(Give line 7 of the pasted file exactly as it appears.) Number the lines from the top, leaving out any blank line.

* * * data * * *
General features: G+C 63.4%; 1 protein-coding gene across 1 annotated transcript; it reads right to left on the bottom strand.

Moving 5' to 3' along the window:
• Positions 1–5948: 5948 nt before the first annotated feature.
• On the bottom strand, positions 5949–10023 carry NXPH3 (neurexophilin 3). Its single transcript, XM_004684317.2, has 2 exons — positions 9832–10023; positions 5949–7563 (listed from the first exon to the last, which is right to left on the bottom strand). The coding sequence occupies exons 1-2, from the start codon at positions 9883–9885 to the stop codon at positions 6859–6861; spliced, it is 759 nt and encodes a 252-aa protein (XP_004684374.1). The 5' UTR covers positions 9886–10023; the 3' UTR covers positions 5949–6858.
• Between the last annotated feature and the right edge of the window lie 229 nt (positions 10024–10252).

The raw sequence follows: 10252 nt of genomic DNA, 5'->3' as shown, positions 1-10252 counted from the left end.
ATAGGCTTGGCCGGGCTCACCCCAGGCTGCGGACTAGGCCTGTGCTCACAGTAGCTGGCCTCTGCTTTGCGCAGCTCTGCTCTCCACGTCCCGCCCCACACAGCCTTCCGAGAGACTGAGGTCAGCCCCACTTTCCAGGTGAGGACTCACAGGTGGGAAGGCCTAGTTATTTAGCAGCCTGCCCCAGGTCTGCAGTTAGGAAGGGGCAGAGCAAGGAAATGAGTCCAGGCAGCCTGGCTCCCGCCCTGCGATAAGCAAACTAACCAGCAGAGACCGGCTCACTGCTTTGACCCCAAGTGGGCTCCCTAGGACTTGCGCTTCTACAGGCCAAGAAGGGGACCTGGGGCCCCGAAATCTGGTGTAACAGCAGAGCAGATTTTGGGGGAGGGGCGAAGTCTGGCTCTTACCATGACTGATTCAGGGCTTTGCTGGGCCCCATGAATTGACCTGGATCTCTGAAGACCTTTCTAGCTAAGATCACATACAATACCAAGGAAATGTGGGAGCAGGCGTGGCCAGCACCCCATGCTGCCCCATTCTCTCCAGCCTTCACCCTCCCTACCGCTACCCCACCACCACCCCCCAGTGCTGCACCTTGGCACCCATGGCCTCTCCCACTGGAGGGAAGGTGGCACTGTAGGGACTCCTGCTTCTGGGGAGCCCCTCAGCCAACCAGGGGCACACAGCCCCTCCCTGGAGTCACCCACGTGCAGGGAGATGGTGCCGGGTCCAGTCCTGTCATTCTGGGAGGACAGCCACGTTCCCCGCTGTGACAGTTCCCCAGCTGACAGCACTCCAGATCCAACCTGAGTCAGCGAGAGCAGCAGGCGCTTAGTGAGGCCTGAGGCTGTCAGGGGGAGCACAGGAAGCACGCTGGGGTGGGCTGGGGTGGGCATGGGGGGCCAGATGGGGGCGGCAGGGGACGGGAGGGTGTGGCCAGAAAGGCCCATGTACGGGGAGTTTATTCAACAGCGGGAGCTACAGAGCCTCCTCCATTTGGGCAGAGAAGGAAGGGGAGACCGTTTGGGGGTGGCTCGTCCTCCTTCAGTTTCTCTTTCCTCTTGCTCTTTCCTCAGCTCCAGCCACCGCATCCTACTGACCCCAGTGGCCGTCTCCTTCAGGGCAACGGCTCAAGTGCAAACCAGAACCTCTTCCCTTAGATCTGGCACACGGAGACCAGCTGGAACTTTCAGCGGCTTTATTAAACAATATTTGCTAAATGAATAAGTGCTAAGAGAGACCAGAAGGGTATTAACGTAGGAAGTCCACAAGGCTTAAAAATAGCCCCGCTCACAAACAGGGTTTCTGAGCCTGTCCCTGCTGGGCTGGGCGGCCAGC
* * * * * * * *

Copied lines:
ATAGGCTTGGCCGGGCTCACCCCAGGCTGCGGACTAGGCCTGTGCTCACAGTAGCTGGCCTCTGCTTTGCGCAGCTCTGCTCTCCACGTCCCGCCCCACACAGCCTTCCGAGAGACTGAGGTCAGCCCCACTTTCCAGGTGAGGACTCACAGGTGGGAAGGCCTAGTTATTTAGCAGCCTGCCCCAGGTCTGCAGTTAGGAAGGGGCAGAGCAAGGAAATGAGTCCAGGCAGCCTGGCTCCCGCCCTGCGATAAGCAAACTAACCAGCAGAGACCGGCTCACTGCTTTGACCCCAAGTGGGCTCCCTAGGACTTGCGCTTCTACAGGCCAAGAAGGGGACCTGGGGCCCCGAAATCTGGTGTAACAGCAGAGCAGATTTTGGGGGAGGGGCGAAGTCTGGCTCTTACCATGACTGATTCAGGGCTTTGCTGGGCCCCATGAATTGACCTGGATCTCTGAAGACCTTTCTAGCTAAGATCACATACAATACCAAGGAAATGTGGGAGCAGGCGTGGCCAGCACCCCATGCTGCCCCATTCTCTCCAGCCTTCACCCTCCCTACCGCTACCCCACCACCACCCCCCAGTGCTGCACCTTGGCACCCATGGCCTCTCCCACTGGAGGGAAGGTGGCACTGTAGGGACTCCTGCTTCTGGGGAGCCCCTCAGCCAACCAGGGGCACACAGCCCCTCCCTGGAGTCACCCACGTGCAGGGAGATGGTGCCGGGTCCAGTCCTGTCATTCTGGGAGGACAGCCACGTTCCCCGCTGTGACAGTTCCCCAGCTGACAGCACTCCAGATCCAACCTGAGTCAGCGAGAGCAGCAGGCGCTTAGTGAGGCCTGAGGCTGTCAGGGGGAGCACAGGAAGCACGCTGGGGTGGGCTGGGGTGGGCATGGGGGGCCAGATGGGGGCGGCAGGGGACGGGAGGGTGTGGCCAGAAAGGCCCATGTACGGGGAGTTTATTCAACAGCGGGAGCTACAGAGCCTCCTCCATTTGGGCAGAGAAGGAAGGGGAGACCGTTTGGGGGTGGCTCGTCCTCCTTCAGTTTCTCTTTCCTCTTGCTCTTTCCTCAGCTCCAGCCACCGCATCCTACTGACCCCAGTGGCCGTCTCCTTCAGGGCAACGGCTCAAGTGCAAACCAGAACCTCTTCCCTTAGATCTGGCACACGGAGACCAGCTGGAACTTTCAGCGGCTTTATTAAACAATATTTGCTAAATGAATAAGTGCTAAGAGAGACCAGAAGGGTATTAACGTAGGAAGTCCACAAGGCTTAAAAATAGCCCCGCTCACAAACAGGGTTTCTGAGCCTGTCCCTGCTGGGCTGGGCGGCCAGC